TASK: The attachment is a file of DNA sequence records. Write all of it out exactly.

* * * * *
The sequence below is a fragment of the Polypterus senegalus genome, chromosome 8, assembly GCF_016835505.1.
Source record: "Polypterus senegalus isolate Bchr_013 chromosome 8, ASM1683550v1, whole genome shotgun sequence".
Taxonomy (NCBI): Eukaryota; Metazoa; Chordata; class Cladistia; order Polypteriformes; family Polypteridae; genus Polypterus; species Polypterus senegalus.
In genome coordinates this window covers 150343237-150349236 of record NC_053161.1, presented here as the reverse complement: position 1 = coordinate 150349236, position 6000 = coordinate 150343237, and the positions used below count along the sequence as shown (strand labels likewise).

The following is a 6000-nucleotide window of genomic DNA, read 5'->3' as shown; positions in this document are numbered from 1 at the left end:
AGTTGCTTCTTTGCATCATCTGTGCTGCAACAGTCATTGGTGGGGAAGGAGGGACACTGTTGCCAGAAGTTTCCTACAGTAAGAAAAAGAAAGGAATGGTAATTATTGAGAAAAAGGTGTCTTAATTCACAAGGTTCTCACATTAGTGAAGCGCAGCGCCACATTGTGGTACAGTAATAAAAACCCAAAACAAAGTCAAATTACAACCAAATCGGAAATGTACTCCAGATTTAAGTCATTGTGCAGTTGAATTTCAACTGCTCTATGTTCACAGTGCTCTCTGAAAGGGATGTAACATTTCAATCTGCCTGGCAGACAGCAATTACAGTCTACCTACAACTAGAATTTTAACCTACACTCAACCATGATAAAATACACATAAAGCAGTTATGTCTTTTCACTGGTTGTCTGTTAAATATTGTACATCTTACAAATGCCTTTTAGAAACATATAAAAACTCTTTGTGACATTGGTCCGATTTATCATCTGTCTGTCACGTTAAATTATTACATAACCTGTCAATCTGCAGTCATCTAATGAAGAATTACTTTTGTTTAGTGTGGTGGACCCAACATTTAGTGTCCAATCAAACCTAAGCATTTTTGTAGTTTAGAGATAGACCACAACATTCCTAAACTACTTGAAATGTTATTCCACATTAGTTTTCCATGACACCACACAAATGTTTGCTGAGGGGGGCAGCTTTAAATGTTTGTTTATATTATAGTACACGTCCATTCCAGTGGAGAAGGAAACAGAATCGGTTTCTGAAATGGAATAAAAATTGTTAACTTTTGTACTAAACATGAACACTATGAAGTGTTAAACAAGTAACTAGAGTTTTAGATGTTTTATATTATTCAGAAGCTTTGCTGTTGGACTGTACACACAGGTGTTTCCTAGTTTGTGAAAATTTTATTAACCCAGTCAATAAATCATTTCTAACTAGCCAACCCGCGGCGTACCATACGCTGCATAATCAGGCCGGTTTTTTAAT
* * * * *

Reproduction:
The sequence below is a fragment of the Polypterus senegalus genome, chromosome 8, assembly GCF_016835505.1.
Source record: "Polypterus senegalus isolate Bchr_013 chromosome 8, ASM1683550v1, whole genome shotgun sequence".
Taxonomy (NCBI): Eukaryota; Metazoa; Chordata; class Cladistia; order Polypteriformes; family Polypteridae; genus Polypterus; species Polypterus senegalus.
In genome coordinates this window covers 150343237-150349236 of record NC_053161.1, presented here as the reverse complement: position 1 = coordinate 150349236, position 6000 = coordinate 150343237, and the positions used below count along the sequence as shown (strand labels likewise).

The following is a 6000-nucleotide window of genomic DNA, read 5'->3' as shown; positions in this document are numbered from 1 at the left end:
AGTTGCTTCTTTGCATCATCTGTGCTGCAACAGTCATTGGTGGGGAAGGAGGGACACTGTTGCCAGAAGTTTCCTACAGTAAGAAAAAGAAAGGAATGGTAATTATTGAGAAAAAGGTGTCTTAATTCACAAGGTTCTCACATTAGTGAAGCGCAGCGCCACATTGTGGTACAGTAATAAAAACCCAAAACAAAGTCAAATTACAACCAAATCGGAAATGTACTCCAGATTTAAGTCATTGTGCAGTTGAATTTCAACTGCTCTATGTTCACAGTGCTCTCTGAAAGGGATGTAACATTTCAATCTGCCTGGCAGACAGCAATTACAGTCTACCTACAACTAGAATTTTAACCTACACTCAACCATGATAAAATACACATAAAGCAGTTATGTCTTTTCACTGGTTGTCTGTTAAATATTGTACATCTTACAAATGCCTTTTAGAAACATATAAAAACTCTTTGTGACATTGGTCCGATTTATCATCTGTCTGTCACGTTAAATTATTACATAACCTGTCAATCTGCAGTCATCTAATGAAGAATTACTTTTGTTTAGTGTGGTGGACCCAACATTTAGTGTCCAATCAAACCTAAGCATTTTTGTAGTTTAGAGATAGACCACAACATTCCTAAACTACTTGAAATGTTATTCCACATTAGTTTTCCATGACACCACACAAATGTTTGCTGAGGGGGGCAGCTTTAAATGTTTGTTTATATTATAGTACACGTCCATTCCAGTGGAGAAGGAAACAGAATCGGTTTCTGAAATGGAATAAAAATTGTTAACTTTTGTACTAAACATGAACACTATGAAGTGTTAAACAAGTAACTAGAGTTTTAGATGTTTTATATTATTCAGAAGCTTTGCTGTTGGACTGTACACACAGGTGTTTCCTAGTTTGTGAAAATTTTATTAACCCAGTCAATAAATCATTTCTAACTAGCCAACCCGCGGCGTACCATACGCTGCATAATCAGGCCGGTTTTTTAAT